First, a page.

" sans titre " -  oct 2016
" sans titre " - oct 2016

acrylic on canvas - 169 x 129 cm

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Chutes 2 100 x 100 0821
Chutes 2 100 x 100 0821

acrylic on canvas - 100 x 100 cm

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" Marine 1 - 0821 "
" Marine 1 - 0821 "

acrylic on canvas - 81 x 100 cm

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" sans titre " -  oct 2016
" sans titre " - oct 2016

acrylic on canvas - 169 x 129 cm

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" forêt rouge " 2017
" nuages de novembre "
" pâles lueurs " 2017

Jerome Legrand

Samagra Paris Gallery
Roy Sfeir Gallery
Collection Rudolf Greiner Tübingen, Germany
Concorde art gallery
Mr Masayuki Matsutani, Japan
Kasler Collection, Atlanta USA
O 'Neal collection, LA USA

“I have never met Jérôme Legrand, just his paintings. His gallery owner explained to me that he prefers to stay in the shadows. Well. I respect. After all, I haven't met Voltaire, Alexandre Dumas, Marguerite Yourcenar or Henry Miller, or Leonardo, or Goya, or Léger, or Muek ... yet I would have liked. But that didn't stop me from appreciating their work. So, I make a point.

With Jérôme Legrand, it was neither love at first sight nor obvious ... There is a "Nymphéas" aspect to Legrand's work, it requires long-term proximity, to come back to it, to let yourself be to impregnate, to permeate. Time. I'm not talking about the Water Lilies by chance, because Legrand has the same fascination with water as Monet, even if he apprehends it differently. With Monet, water was the receptacle and the diffuser of light, water was the necessary mirror of his subject, light: three hundred thousand kilometers / second. At Legrand, water is the active ingredient. It's slower. Legrand is the painter of water ... perhaps the first painter of water in which sensations and emotions dissolve, a painting that flows like music, like time. There is a musical subtlety about him. Musical and temporal, a pleonasm that I use to say that Jérôme Legrand's painting requires cohabitation, listening.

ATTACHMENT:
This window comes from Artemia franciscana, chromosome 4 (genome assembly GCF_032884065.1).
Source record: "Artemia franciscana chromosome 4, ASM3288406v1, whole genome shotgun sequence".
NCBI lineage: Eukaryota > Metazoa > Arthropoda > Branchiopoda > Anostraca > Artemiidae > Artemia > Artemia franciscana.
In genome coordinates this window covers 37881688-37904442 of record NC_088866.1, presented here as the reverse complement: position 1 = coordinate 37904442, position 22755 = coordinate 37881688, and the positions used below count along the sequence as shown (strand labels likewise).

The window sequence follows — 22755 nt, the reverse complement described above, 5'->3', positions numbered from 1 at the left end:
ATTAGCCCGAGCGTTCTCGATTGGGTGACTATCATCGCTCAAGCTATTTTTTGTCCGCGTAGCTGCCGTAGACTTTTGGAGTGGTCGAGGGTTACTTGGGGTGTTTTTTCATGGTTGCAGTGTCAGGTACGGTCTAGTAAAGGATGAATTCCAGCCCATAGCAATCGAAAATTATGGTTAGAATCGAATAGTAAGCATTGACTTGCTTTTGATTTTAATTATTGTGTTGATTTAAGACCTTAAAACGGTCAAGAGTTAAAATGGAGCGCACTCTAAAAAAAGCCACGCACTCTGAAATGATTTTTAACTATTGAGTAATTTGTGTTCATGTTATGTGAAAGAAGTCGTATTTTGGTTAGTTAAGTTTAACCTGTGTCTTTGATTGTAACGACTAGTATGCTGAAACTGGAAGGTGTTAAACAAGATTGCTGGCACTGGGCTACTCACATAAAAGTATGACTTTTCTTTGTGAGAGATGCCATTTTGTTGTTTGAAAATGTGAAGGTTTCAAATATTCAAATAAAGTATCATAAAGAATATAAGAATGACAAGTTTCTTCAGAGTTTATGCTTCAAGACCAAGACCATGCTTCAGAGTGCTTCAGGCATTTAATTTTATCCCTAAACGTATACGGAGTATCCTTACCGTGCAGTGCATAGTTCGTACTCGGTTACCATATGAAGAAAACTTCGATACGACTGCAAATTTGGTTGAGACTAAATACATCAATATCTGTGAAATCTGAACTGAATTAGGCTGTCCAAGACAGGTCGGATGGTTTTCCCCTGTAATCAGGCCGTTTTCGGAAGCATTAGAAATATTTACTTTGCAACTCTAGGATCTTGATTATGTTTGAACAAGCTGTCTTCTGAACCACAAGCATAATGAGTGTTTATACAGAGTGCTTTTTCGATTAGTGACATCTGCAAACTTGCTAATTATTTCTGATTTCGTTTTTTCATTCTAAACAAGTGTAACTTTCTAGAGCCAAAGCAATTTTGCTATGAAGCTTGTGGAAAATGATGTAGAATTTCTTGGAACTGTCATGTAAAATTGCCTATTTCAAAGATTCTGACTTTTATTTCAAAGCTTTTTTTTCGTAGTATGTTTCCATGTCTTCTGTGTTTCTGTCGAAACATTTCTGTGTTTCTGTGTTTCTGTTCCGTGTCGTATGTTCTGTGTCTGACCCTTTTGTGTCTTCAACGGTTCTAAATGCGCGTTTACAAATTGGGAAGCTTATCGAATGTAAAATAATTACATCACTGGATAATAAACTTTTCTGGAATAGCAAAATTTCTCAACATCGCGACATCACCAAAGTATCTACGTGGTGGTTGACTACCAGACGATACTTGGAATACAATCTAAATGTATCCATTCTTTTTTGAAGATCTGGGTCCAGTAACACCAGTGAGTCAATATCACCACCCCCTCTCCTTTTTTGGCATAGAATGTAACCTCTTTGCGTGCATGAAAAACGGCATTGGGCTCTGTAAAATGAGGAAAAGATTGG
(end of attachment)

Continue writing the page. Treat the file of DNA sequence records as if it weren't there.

I don't know what he wants to tell us, his paintings are like haikus, magnificent poems in a foreign language, sonatas, moments of fugitive fossilized life; there is something there which is beyond speech. Water is life, the condition of life and what covers it when it is exhausted, before it springs up again. Water passes over Legrand's canvases and leaves sediments of emotions, things buried deep in the folds of time, stardust escaping from the cosmos, dreams that will never be remembered. Is he a musician, scientist, medium? I am not sure it is of our time. Jérôme Legrand is seated at the edge of a large river, wider than the Orinoco, slow and enigmatic. "

Olivier Delahaye

What is hidden must be made manifest, and what is manifest hidden. In this alone consists the work of the wise.

Bernardus Trevisanus

Apocalypse or epiphany? By bringing these two words together, there is no question of a catastrophe as inevitable as it is imminent, nor of a happy celebration with cake and beans. It is a question, here, of taking these terms in their first, etymological meaning, respectively revelation and manifestation … And it is indeed what it is about in the painting of Jérôme Legrand… At least from the point of view of spectator…